Grocery contract in the making



June 24, 2015 - 12:00 AM

Iola Councilman Jonathan Wells applauded Allen County commissioners Tuesday for their efforts to attract a grocery store — namely G&W Foods — to Iola.
While prefacing comments by saying he wasn’t speaking for Iola or its council, Wells said, “As a councilman I will put all my political capital behind it,” because Iola “really, really needs a grocery” and “I really like the G&W plan.”
Wells bounced into the commission meeting during a lull, which came about while commissioners were awaiting Arlyn Briggs and his attorney, Chuck Apt, to arrive and comment, apparently on Briggs’ efforts to purchase the old Allen County Hospital for conversion to a health care facility.
Briggs had made an appointment for 8:30. About then Clerk Sherrie Riebel received a call from Briggs, who said he was unable to be at the courthouse by that time, and, prophetically, “I may not make it all.” He didn’t.
Commissioners weren’t sure what bone Briggs had to pick, but it likely was commissioners’ decision to support attraction of G&W Foods to Iola. Briggs had been given until June 1 to submit financial and business plans for uses he proposed for the old hospital. On May 28, at a special meeting he requested, Briggs withdrew his proposal. Then, on June 2, Apt pleaded with commissioners to permit Briggs back into the game, saying he had in hand $157,000 to buy the old hospital.
Since then commissioners have decided to move ahead with G&W, to the point on June 16 Commissioner Jerry Daniels said “that ship has sailed,” in reference to the county’s embrace of the grocer.
The county has no concrete tie to G&W, but that will change shortly. County Counselor Alan Weber told commissioners he was developing a contract to set out terms of G&W’s purchase of a parcel of land on the old ACH site, once the structure was razed.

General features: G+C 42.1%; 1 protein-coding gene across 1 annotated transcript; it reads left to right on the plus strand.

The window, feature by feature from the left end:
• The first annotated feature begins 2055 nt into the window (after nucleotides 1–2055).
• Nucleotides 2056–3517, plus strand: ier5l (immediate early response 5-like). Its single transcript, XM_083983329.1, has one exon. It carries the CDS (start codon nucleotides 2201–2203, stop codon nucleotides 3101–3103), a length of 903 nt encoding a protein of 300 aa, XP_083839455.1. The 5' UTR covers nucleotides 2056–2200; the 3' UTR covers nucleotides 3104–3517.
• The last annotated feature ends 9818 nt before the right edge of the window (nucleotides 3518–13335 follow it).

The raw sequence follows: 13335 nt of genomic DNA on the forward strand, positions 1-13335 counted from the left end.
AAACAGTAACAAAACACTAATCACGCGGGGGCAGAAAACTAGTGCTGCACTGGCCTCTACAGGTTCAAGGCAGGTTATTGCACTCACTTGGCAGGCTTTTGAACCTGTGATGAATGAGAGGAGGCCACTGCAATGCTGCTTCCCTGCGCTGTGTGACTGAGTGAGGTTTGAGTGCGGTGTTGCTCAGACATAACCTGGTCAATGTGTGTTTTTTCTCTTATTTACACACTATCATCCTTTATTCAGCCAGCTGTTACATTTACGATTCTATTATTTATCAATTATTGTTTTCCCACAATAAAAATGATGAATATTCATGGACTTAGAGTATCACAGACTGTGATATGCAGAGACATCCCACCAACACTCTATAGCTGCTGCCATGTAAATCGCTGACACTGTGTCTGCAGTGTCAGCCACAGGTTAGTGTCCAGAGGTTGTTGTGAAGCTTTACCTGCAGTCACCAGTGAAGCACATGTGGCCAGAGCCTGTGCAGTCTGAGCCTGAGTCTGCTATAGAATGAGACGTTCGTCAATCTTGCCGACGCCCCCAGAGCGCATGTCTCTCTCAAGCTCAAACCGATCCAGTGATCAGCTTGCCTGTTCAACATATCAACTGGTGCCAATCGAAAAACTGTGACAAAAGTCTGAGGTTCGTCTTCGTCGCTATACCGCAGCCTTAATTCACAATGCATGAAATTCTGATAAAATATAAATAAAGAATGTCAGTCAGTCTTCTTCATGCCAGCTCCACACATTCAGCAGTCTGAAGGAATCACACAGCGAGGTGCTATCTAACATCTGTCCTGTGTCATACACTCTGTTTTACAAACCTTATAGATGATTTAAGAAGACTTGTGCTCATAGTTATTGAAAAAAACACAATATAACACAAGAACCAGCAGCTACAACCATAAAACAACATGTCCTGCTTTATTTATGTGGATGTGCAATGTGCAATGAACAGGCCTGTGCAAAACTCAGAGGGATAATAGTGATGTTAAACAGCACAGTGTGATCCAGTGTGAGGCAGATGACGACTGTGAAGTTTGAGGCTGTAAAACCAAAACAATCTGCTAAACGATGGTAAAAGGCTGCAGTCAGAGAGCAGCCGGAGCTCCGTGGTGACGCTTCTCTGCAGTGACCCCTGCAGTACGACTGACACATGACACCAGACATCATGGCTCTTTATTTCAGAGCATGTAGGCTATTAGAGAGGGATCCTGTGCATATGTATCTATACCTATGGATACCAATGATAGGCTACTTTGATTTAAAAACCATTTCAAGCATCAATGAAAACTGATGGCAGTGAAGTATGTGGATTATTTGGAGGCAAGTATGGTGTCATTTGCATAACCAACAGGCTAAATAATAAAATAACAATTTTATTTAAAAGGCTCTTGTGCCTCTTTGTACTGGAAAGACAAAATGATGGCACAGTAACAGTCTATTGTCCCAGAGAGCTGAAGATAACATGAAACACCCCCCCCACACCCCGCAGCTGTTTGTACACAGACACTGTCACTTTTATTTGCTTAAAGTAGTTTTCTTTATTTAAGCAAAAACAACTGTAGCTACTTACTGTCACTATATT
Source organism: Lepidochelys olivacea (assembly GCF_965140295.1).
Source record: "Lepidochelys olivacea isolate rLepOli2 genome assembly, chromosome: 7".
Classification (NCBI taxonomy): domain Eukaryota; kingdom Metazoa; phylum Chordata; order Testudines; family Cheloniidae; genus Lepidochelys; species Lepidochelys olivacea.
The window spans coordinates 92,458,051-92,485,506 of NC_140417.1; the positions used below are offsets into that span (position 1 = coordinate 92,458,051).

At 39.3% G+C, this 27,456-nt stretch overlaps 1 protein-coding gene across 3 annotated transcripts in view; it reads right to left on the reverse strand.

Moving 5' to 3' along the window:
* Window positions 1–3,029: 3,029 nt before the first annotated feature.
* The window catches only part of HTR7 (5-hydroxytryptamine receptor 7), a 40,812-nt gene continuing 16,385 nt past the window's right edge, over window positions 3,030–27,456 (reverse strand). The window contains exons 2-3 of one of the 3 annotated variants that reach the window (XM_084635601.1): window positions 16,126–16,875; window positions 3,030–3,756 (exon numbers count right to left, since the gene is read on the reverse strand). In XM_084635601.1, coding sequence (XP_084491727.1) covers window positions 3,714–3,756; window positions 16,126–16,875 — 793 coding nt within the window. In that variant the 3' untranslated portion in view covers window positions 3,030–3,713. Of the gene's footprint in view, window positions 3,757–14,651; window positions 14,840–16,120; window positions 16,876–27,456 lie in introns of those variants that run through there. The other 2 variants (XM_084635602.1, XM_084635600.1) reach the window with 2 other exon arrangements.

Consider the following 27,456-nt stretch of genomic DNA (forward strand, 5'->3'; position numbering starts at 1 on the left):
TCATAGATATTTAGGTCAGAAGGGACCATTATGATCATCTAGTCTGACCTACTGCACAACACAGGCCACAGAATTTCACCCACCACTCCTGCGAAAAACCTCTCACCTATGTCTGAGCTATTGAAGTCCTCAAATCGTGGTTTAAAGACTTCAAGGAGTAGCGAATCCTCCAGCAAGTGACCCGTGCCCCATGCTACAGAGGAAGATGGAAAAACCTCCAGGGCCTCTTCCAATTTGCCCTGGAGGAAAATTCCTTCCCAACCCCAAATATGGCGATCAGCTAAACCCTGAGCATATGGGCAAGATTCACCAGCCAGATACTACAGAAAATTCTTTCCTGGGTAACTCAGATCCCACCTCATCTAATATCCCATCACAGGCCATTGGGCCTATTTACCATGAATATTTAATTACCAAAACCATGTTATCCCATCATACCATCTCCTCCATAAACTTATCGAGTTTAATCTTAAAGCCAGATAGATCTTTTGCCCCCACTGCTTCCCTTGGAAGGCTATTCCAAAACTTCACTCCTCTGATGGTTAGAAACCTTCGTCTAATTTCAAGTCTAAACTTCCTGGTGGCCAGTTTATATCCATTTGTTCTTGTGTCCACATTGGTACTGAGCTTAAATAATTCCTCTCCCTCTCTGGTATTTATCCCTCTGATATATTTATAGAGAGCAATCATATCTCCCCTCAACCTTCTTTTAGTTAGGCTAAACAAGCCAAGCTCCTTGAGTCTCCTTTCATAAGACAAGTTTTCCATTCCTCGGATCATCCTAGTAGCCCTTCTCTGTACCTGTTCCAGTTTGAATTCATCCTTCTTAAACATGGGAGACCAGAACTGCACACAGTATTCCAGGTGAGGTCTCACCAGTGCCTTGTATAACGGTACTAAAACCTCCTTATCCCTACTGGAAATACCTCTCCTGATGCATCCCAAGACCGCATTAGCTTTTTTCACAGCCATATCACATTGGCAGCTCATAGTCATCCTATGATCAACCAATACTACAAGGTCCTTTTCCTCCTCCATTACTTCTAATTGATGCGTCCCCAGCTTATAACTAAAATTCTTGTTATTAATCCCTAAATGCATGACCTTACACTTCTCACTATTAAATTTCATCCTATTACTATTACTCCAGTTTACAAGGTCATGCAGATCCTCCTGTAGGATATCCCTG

Financial terms are for G&W to pay $29,000 for the portion of the property on which it would build a store. The remainder, including parking lots to the east, will be made available otherwise; development of apartment buildings has been prominently mentioned. Iola Industries has expressed keen interest in facilitating the apartments, to the point of purchasing land when it becomes available.
Briggs’ has been the most visible of competing proposals of the site, but not the only one. Weber pointed out he had shown the old hospital several times and a week ago Iolan Tom Wheat suggested the site’s use for social services on the order of a YMCA or Salvation Army facility.
Iola Administrator Carl Slaugh repeated comments he made to Iola councilmen Monday night, that he was unsure whether a traffic study to determine accessibility of the site to U.S. 54 and nearby streets was the city’s responsibility. Rather, he said, it might be appropriate for a study to be done on the developer’s nickel.
However, Slaugh trumpeted there was much support in Iola for a grocery — “Everyone is excited about it, and apartments would be nice, too.”
Weber said representatives of demolition companies considering bids to raze the old hospital would meet Thursday morning to review terms and tour the building. Bids are due by July 6. He added a date for an auction to dispose of what’s left in the old hospital had yet to be set.